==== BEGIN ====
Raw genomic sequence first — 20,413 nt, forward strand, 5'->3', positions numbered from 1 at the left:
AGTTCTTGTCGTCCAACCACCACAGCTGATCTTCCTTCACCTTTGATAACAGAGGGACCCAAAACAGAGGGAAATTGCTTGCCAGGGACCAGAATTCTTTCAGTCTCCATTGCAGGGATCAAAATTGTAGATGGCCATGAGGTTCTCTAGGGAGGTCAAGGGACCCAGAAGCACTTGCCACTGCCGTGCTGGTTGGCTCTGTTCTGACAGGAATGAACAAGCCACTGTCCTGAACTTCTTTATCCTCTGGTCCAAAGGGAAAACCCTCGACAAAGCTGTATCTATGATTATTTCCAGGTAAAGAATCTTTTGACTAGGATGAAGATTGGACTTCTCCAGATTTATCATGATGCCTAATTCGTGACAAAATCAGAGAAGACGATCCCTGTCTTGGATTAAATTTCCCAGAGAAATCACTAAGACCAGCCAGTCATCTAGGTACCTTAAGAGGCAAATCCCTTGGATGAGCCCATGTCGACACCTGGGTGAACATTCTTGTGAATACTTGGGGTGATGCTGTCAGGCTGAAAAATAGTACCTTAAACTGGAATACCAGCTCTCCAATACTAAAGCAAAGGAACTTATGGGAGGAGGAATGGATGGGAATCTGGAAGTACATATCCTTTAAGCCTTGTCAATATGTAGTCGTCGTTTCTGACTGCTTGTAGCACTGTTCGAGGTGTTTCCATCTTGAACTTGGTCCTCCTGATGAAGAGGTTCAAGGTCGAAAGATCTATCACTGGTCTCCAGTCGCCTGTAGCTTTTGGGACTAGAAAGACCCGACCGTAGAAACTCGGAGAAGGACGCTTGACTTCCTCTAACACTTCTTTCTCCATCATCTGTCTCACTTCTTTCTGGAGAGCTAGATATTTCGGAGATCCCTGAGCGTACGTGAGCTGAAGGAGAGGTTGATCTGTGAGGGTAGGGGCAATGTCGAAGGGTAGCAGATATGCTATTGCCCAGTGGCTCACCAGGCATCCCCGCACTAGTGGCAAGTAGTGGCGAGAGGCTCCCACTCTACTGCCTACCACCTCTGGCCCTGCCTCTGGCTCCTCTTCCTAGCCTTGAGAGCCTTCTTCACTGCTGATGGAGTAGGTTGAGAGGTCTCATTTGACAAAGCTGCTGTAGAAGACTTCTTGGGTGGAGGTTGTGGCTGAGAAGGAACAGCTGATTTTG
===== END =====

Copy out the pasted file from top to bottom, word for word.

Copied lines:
Raw genomic sequence first — 20,413 nt, forward strand, 5'->3', positions numbered from 1 at the left:
AGTTCTTGTCGTCCAACCACCACAGCTGATCTTCCTTCACCTTTGATAACAGAGGGACCCAAAACAGAGGGAAATTGCTTGCCAGGGACCAGAATTCTTTCAGTCTCCATTGCAGGGATCAAAATTGTAGATGGCCATGAGGTTCTCTAGGGAGGTCAAGGGACCCAGAAGCACTTGCCACTGCCGTGCTGGTTGGCTCTGTTCTGACAGGAATGAACAAGCCACTGTCCTGAACTTCTTTATCCTCTGGTCCAAAGGGAAAACCCTCGACAAAGCTGTATCTATGATTATTTCCAGGTAAAGAATCTTTTGACTAGGATGAAGATTGGACTTCTCCAGATTTATCATGATGCCTAATTCGTGACAAAATCAGAGAAGACGATCCCTGTCTTGGATTAAATTTCCCAGAGAAATCACTAAGACCAGCCAGTCATCTAGGTACCTTAAGAGGCAAATCCCTTGGATGAGCCCATGTCGACACCTGGGTGAACATTCTTGTGAATACTTGGGGTGATGCTGTCAGGCTGAAAAATAGTACCTTAAACTGGAATACCAGCTCTCCAATACTAAAGCAAAGGAACTTATGGGAGGAGGAATGGATGGGAATCTGGAAGTACATATCCTTTAAGCCTTGTCAATATGTAGTCGTCGTTTCTGACTGCTTGTAGCACTGTTCGAGGTGTTTCCATCTTGAACTTGGTCCTCCTGATGAAGAGGTTCAAGGTCGAAAGATCTATCACTGGTCTCCAGTCGCCTGTAGCTTTTGGGACTAGAAAGACCCGACCGTAGAAACTCGGAGAAGGACGCTTGACTTCCTCTAACACTTCTTTCTCCATCATCTGTCTCACTTCTTTCTGGAGAGCTAGATATTTCGGAGATCCCTGAGCGTACGTGAGCTGAAGGAGAGGTTGATCTGTGAGGGTAGGGGCAATGTCGAAGGGTAGCAGATATGCTATTGCCCAGTGGCTCACCAGGCATCCCCGCACTAGTGGCAAGTAGTGGCGAGAGGCTCCCACTCTACTGCCTACCACCTCTGGCCCTGCCTCTGGCTCCTCTTCCTAGCCTTGAGAGCCTTCTTCACTGCTGATGGAGTAGGTTGAGAGGTCTCATTTGACAAAGCTGCTGTAGAAGACTTCTTGGGTGGAGGTTGTGGCTGAGAAGGAACAGCTGATTTTG